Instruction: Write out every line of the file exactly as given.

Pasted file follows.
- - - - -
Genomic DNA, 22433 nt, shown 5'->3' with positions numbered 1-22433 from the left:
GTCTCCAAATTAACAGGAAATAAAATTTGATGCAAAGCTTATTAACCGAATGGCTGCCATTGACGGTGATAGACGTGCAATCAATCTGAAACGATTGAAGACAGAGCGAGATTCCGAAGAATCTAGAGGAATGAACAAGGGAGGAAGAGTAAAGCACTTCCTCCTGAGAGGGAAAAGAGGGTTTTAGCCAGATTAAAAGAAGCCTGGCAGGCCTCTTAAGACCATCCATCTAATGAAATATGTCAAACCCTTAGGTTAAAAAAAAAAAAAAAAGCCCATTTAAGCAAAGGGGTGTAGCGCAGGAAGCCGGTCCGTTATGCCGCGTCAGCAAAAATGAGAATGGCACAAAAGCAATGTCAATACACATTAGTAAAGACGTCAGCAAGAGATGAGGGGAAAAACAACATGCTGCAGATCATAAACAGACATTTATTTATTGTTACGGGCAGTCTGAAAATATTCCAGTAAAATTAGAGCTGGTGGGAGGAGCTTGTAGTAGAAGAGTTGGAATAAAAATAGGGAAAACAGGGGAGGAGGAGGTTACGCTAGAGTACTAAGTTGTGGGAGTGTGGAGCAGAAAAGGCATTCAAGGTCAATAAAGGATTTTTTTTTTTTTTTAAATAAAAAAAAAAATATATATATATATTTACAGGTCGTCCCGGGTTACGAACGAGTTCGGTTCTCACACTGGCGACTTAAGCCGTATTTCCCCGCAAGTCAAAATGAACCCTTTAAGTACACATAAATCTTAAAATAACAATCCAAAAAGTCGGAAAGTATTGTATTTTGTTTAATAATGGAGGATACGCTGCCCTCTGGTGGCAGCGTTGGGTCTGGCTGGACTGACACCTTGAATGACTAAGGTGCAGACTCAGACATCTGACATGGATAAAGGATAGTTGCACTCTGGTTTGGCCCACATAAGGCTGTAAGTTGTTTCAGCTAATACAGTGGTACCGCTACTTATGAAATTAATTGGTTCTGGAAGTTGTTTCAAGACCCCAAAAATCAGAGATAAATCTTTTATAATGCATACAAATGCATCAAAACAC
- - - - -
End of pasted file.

Genomic DNA, 22433 nt, shown 5'->3' with positions numbered 1-22433 from the left:
GTCTCCAAATTAACAGGAAATAAAATTTGATGCAAAGCTTATTAACCGAATGGCTGCCATTGACGGTGATAGACGTGCAATCAATCTGAAACGATTGAAGACAGAGCGAGATTCCGAAGAATCTAGAGGAATGAACAAGGGAGGAAGAGTAAAGCACTTCCTCCTGAGAGGGAAAAGAGGGTTTTAGCCAGATTAAAAGAAGCCTGGCAGGCCTCTTAAGACCATCCATCTAATGAAATATGTCAAACCCTTAGGTTAAAAAAAAAAAAAAAAGCCCATTTAAGCAAAGGGGTGTAGCGCAGGAAGCCGGTCCGTTATGCCGCGTCAGCAAAAATGAGAATGGCACAAAAGCAATGTCAATACACATTAGTAAAGACGTCAGCAAGAGATGAGGGGAAAAACAACATGCTGCAGATCATAAACAGACATTTATTTATTGTTACGGGCAGTCTGAAAATATTCCAGTAAAATTAGAGCTGGTGGGAGGAGCTTGTAGTAGAAGAGTTGGAATAAAAATAGGGAAAACAGGGGAGGAGGAGGTTACGCTAGAGTACTAAGTTGTGGGAGTGTGGAGCAGAAAAGGCATTCAAGGTCAATAAAGGATTTTTTTTTTTTTTTAAATAAAAAAAAAAATATATATATATATTTACAGGTCGTCCCGGGTTACGAACGAGTTCGGTTCTCACACTGGCGACTTAAGCCGTATTTCCCCGCAAGTCAAAATGAACCCTTTAAGTACACATAAATCTTAAAATAACAATCCAAAAAGTCGGAAAGTATTGTATTTTGTTTAATAATGGAGGATACGCTGCCCTCTGGTGGCAGCGTTGGGTCTGGCTGGACTGACACCTTGAATGACTAAGGTGCAGACTCAGACATCTGACATGGATAAAGGATAGTTGCACTCTGGTTTGGCCCACATAAGGCTGTAAGTTGTTTCAGCTAATACAGTGGTACCGCTACTTATGAAATTAATTGGTTCTGGAAGTTGTTTCAAGACCCCAAAAATCAGAGATAAATCTTTTATAATGCATACAAATGCATCAAAACAC